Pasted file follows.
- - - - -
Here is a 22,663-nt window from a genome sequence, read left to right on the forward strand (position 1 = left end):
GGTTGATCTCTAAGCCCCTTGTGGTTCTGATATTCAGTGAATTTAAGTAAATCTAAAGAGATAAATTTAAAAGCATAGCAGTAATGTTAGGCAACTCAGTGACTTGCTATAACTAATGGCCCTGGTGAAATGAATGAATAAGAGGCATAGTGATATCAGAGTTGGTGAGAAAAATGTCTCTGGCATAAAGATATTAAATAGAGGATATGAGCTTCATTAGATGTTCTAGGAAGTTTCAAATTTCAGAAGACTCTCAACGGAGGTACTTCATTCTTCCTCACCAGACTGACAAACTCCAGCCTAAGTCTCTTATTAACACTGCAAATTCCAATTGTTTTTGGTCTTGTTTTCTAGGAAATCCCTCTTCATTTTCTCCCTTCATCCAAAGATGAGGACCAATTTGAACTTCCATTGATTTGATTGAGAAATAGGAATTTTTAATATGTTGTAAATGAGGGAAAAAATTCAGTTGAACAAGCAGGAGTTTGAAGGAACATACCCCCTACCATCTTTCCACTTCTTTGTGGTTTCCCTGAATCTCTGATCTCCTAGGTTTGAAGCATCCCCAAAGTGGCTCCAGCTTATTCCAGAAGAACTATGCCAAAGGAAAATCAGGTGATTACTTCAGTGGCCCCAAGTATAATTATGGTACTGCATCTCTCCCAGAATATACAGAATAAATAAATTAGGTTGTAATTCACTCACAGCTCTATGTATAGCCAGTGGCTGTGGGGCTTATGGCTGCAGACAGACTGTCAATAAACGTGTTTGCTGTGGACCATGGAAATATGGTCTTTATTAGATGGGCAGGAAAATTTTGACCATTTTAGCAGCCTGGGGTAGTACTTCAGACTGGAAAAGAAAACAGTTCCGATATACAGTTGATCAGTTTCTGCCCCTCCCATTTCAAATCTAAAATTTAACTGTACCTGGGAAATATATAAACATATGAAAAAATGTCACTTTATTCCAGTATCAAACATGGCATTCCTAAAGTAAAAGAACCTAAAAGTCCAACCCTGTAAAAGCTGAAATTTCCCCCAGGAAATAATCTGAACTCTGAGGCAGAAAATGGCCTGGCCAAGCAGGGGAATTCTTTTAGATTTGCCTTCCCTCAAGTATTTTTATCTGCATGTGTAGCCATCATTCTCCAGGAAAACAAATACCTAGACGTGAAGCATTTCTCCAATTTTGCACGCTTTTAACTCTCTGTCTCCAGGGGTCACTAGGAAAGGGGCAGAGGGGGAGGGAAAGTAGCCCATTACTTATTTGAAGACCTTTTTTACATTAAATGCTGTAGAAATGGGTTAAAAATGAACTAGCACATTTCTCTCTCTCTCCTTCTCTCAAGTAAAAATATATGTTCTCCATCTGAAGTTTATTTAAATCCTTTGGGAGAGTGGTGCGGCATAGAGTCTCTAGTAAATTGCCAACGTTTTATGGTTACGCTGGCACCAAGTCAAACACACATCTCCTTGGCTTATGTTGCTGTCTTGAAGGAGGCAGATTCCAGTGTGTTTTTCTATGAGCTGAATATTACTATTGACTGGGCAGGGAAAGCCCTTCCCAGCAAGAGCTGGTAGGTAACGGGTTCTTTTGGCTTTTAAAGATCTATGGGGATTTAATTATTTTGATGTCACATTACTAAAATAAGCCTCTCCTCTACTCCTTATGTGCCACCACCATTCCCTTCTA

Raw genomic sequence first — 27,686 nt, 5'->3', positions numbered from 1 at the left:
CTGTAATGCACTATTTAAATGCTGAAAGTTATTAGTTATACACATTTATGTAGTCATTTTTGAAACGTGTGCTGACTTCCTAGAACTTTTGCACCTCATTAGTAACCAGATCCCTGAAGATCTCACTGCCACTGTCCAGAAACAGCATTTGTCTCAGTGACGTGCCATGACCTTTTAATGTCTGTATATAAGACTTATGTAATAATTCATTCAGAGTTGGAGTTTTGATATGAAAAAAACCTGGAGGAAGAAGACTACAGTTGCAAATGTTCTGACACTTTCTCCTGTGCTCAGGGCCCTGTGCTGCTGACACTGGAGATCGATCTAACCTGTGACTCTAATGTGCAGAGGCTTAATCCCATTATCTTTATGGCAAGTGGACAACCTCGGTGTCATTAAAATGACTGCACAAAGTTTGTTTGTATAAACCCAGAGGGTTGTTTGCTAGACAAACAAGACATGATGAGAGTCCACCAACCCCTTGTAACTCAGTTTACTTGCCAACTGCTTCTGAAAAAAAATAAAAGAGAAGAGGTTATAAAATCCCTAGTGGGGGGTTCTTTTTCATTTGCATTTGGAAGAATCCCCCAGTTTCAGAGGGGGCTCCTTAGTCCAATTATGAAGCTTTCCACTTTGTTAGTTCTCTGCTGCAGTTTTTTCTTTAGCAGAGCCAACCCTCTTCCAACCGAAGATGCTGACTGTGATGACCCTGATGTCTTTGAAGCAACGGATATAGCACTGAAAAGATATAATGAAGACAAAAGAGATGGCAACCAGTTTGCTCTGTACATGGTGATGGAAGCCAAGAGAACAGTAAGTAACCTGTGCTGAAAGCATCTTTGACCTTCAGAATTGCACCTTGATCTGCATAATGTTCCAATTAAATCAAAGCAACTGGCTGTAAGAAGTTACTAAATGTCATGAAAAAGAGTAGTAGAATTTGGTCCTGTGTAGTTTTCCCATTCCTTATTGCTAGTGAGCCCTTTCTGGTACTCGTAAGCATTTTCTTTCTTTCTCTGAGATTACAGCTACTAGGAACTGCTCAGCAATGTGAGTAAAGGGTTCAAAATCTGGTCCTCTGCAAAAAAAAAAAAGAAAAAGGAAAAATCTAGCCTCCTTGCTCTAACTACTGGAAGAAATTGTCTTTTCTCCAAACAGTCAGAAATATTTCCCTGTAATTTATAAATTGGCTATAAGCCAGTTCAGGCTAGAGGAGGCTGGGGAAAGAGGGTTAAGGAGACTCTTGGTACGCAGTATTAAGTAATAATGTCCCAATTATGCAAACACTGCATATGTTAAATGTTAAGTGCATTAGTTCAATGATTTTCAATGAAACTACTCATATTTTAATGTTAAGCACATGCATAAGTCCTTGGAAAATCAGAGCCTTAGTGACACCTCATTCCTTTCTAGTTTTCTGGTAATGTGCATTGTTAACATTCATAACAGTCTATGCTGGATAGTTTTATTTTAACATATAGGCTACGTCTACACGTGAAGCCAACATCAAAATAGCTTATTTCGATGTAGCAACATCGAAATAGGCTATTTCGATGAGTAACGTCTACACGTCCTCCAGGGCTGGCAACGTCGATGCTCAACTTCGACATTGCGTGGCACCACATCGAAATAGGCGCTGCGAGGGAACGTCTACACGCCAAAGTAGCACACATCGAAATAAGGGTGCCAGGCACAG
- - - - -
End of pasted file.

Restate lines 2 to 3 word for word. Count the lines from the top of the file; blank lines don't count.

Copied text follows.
GGTTGATCTCTAAGCCCCTTGTGGTTCTGATATTCAGTGAATTTAAGTAAATCTAAAGAGATAAATTTAAAAGCATAGCAGTAATGTTAGGCAACTCAGTGACTTGCTATAACTAATGGCCCTGGTGAAATGAATGAATAAGAGGCATAGTGATATCAGAGTTGGTGAGAAAAATGTCTCTGGCATAAAGATATTAAATAGAGGATATGAGCTTCATTAGATGTTCTAGGAAGTTTCAAATTTCAGAAGACTCTCAACGGAGGTACTTCATTCTTCCTCACCAGACTGACAAACTCCAGCCTAAGTCTCTTATTAACACTGCAAATTCCAATTGTTTTTGGTCTTGTTTTCTAGGAAATCCCTCTTCATTTTCTCCCTTCATCCAAAGATGAGGACCAATTTGAACTTCCATTGATTTGATTGAGAAATAGGAATTTTTAATATGTTGTAAATGAGGGAAAAAATTCAGTTGAACAAGCAGGAGTTTGAAGGAACATACCCCCTACCATCTTTCCACTTCTTTGTGGTTTCCCTGAATCTCTGATCTCCTAGGTTTGAAGCATCCCCAAAGTGGCTCCAGCTTATTCCAGAAGAACTATGCCAAAGGAAAATCAGGTGATTACTTCAGTGGCCCCAAGTATAATTATGGTACTGCATCTCTCCCAGAATATACAGAATAAATAAATTAGGTTGTAATTCACTCACAGCTCTATGTATAGCCAGTGGCTGTGGGGCTTATGGCTGCAGACAGACTGTCAATAAACGTGTTTGCTGTGGACCATGGAAATATGGTCTTTATTAGATGGGCAGGAAAATTTTGACCATTTTAGCAGCCTGGGGTAGTACTTCAGACTGGAAAAGAAAACAGTTCCGATATACAGTTGATCAGTTTCTGCCCCTCCCATTTCAAATCTAAAATTTAACTGTACCTGGGAAATATATAAACATATGAAAAAATGTCACTTTATTCCAGTATCAAACATGGCATTCCTAAAGTAAAAGAACCTAAAAGTCCAACCCTGTAAAAGCTGAAATTTCCCCCAGGAAATAATCTGAACTCTGAGGCAGAAAATGGCCTGGCCAAGCAGGGGAATTCTTTTAGATTTGCCTTCCCTCAAGTATTTTTATCTGCATGTGTAGCCATCATTCTCCAGGAAAACAAATACCTAGACGTGAAGCATTTCTCCAATTTTGCACGCTTTTAACTCTCTGTCTCCAGGGGTCACTAGGAAAGGGGCAGAGGGGGAGGGAAAGTAGCCCATTACTTATTTGAAGACCTTTTTTACATTAAATGCTGTAGAAATGGGTTAAAAATGAACTAGCACATTTCTCTCTCTCTCCTTCTCTCAAGTAAAAATATATGTTCTCCATCTGAAGTTTATTTAAATCCTTTGGGAGAGTGGTGCGGCATAGAGTCTCTAGTAAATTGCCAACGTTTTATGGTTACGCTGGCACCAAGTCAAACACACATCTCCTTGGCTTATGTTGCTGTCTTGAAGGAGGCAGATTCCAGTGTGTTTTTCTATGAGCTGAATATTACTATTGACTGGGCAGGGAAAGCCCTTCCCAGCAAGAGCTGGTAGGTAACGGGTTCTTTTGGCTTTTAAAGATCTATGGGGATTTAATTATTTTGATGTCACATTACTAAAATAAGCCTCTCCTCTACTCCTTATGTGCCACCACCATTCCCTTCTA

Raw genomic sequence first — 27,686 nt, 5'->3', positions numbered from 1 at the left: